The topic of guns and gun violence has again become front-page news as it does with each mass shooting. I’ve written about gun violence and what it will ultimately take to address it off and on in articles through the years. It is a concern about which opinion today becomes immediately polarized.
In my work as a cultural psychiatrist, I attempt to bring big-picture, “culturally mature,” systemic perspective to essential issues. Such perspective stretches usual understanding in a couple of key ways with any issue. First, it commonly requires that we take into account multiple, interwoven causal factors. Second, it alerts us to the fact that effectively addressing many of those factors necessarily involves thinking and acting in ways that before now would not have made sense to us. In my most recent book, Creative Systems Theory: A Comprehensive Theory of Purpose, Change, Interrelationship in Human Systems, I attempt to bring such perspective to current critical issues, including gun violence.
Most efforts to address today’s crisis of gun violence in the United States reduce to simple answer, single-cause/single-cure ideological debate. Liberals argue that gun control measures will make us safer. Conservatives argue that such measures will make us less safe, often shifting the focus to mental health concerns. Pieces of the truth lie in each claim, but each position is limited by simplistic assumptions. And other essential aspects of the gun violence question—arguably those of greatest significance—are rarely part of the conversation.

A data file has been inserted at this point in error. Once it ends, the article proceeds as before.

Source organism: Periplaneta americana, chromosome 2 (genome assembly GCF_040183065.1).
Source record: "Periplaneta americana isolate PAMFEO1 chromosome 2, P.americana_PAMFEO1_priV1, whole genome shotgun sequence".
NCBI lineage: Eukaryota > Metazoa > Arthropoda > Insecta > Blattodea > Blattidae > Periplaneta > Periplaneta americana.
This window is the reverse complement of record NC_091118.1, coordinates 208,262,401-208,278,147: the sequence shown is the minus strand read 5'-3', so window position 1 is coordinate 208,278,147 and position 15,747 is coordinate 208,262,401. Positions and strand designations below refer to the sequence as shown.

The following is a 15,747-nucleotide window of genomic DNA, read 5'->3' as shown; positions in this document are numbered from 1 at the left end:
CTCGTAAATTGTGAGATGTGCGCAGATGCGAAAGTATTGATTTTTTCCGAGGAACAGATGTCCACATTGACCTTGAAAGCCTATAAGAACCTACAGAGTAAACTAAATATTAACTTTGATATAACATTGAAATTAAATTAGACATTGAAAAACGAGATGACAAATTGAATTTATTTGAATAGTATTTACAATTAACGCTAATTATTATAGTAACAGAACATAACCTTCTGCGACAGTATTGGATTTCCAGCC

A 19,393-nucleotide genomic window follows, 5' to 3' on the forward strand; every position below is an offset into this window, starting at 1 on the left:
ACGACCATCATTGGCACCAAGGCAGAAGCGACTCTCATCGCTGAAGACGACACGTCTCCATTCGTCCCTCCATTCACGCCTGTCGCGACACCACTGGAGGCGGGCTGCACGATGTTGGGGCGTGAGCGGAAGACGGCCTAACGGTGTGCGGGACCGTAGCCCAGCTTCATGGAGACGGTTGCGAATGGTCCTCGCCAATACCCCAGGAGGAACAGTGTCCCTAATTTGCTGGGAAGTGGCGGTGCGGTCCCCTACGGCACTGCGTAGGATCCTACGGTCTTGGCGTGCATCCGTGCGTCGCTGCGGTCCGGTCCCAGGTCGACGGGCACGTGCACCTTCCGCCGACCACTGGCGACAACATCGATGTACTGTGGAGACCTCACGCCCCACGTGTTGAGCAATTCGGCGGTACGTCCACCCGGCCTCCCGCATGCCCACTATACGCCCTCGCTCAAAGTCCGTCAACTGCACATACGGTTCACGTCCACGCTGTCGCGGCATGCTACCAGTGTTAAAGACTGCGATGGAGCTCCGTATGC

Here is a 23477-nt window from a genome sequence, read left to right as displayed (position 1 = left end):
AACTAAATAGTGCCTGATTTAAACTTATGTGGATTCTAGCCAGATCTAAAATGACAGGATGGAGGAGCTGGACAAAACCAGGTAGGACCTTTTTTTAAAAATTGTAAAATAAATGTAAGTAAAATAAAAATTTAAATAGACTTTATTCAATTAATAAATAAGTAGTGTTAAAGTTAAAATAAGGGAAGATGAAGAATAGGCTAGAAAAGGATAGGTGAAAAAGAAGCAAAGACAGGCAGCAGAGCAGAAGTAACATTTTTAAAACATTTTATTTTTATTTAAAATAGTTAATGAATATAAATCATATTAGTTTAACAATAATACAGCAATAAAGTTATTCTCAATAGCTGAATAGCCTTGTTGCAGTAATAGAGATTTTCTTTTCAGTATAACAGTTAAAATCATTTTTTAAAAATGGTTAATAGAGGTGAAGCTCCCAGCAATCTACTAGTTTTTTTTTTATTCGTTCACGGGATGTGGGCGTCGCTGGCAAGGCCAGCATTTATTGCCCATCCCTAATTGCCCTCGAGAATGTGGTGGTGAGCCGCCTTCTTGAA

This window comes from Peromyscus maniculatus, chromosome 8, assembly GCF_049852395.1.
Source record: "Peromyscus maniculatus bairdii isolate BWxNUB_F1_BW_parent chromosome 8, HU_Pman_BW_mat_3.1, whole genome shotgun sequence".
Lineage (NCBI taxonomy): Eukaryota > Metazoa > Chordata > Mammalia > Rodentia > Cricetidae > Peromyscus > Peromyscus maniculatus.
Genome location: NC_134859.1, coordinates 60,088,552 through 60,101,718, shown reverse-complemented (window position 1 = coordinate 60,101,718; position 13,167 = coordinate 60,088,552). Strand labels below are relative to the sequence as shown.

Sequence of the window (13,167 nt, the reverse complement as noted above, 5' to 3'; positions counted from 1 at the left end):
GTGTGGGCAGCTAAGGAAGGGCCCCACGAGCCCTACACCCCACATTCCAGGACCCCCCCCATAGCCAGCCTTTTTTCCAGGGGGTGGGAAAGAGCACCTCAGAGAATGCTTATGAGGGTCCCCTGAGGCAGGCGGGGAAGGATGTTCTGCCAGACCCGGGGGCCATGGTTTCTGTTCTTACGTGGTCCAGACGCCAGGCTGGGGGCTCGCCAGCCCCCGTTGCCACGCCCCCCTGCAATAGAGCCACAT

Given this complexity, a brief listing of factors can provide only a start—but here is my list, with emphasis given to needed interventions. Only the first two factors below are directly addressable through policies. At the same time, all must play a role if we wish to bring mature, systemic understanding to this essential issue. With all of them, it is important to appreciate that the great preponderance of gun violence incidences involve not mass shootings, but simple homicides and suicides.
Limiting access to guns certainly has a place in curbing gun violence. Statistics show that gun violence is less common in countries where guns are less readily available. But limiting access to guns, alone, is less of a solution than people like to think. Gun advocates are correct in their assertion that people who are determined to get guns will find ways to do so.